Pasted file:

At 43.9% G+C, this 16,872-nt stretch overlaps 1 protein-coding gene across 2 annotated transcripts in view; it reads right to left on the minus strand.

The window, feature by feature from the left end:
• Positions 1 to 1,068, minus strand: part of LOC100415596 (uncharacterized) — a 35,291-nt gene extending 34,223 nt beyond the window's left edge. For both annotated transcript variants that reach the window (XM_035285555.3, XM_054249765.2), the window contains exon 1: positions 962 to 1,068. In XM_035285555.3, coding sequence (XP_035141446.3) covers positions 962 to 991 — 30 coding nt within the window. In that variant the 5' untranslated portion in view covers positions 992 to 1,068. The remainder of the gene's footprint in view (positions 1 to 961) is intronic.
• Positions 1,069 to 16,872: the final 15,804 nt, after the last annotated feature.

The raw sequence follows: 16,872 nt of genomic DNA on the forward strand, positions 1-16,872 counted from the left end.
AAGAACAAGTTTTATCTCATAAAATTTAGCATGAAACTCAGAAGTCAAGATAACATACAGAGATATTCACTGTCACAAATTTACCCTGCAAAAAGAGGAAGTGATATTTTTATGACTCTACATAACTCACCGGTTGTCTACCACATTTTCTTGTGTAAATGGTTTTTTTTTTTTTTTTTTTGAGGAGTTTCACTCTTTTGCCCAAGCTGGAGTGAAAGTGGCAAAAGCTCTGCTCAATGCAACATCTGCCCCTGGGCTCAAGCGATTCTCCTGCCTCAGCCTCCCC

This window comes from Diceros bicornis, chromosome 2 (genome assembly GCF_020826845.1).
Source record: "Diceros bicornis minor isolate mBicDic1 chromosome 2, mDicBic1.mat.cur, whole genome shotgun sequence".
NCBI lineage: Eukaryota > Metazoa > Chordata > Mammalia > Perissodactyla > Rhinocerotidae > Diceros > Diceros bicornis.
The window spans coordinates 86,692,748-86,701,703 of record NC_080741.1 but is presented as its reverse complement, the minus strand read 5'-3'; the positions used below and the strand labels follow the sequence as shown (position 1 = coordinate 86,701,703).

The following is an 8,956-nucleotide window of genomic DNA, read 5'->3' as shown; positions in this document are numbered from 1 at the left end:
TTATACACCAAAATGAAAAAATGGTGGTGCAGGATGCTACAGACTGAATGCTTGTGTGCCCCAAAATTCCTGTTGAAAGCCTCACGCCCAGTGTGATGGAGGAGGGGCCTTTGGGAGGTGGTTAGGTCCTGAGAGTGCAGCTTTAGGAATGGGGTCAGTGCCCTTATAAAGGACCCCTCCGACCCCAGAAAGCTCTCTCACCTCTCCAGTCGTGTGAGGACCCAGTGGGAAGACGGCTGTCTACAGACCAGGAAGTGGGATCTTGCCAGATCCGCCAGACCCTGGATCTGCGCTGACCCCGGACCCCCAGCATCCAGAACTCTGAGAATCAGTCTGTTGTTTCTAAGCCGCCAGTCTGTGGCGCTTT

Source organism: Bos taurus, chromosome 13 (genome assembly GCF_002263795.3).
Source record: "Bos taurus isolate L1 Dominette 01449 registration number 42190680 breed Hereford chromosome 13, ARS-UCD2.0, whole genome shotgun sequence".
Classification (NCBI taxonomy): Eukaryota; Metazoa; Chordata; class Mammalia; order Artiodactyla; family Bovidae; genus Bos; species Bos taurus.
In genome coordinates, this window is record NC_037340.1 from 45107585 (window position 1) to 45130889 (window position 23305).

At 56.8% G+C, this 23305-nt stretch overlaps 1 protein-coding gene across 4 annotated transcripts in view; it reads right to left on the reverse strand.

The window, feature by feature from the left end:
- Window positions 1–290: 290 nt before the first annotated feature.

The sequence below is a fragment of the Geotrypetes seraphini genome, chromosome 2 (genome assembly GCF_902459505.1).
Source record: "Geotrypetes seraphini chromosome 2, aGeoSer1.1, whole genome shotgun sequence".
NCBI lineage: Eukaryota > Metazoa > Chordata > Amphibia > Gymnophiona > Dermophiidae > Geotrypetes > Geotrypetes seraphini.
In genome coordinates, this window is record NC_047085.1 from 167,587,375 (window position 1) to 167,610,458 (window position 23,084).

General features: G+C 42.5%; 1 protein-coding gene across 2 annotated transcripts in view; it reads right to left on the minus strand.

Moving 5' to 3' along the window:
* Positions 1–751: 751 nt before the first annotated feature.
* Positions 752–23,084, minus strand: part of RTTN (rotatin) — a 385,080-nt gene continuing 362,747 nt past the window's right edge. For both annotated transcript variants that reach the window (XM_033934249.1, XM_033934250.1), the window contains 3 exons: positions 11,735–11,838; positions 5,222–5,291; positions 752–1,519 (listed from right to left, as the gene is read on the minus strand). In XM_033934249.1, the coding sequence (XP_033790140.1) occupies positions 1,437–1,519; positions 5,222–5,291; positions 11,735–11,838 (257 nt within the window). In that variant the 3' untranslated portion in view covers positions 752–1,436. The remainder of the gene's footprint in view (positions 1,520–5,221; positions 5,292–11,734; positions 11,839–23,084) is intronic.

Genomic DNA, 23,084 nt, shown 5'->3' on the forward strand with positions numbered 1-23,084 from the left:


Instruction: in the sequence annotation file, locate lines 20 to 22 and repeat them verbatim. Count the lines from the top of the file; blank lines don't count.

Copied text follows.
The sequence below is a fragment of the Geotrypetes seraphini genome, chromosome 2 (genome assembly GCF_902459505.1).
Source record: "Geotrypetes seraphini chromosome 2, aGeoSer1.1, whole genome shotgun sequence".
NCBI lineage: Eukaryota > Metazoa > Chordata > Amphibia > Gymnophiona > Dermophiidae > Geotrypetes > Geotrypetes seraphini.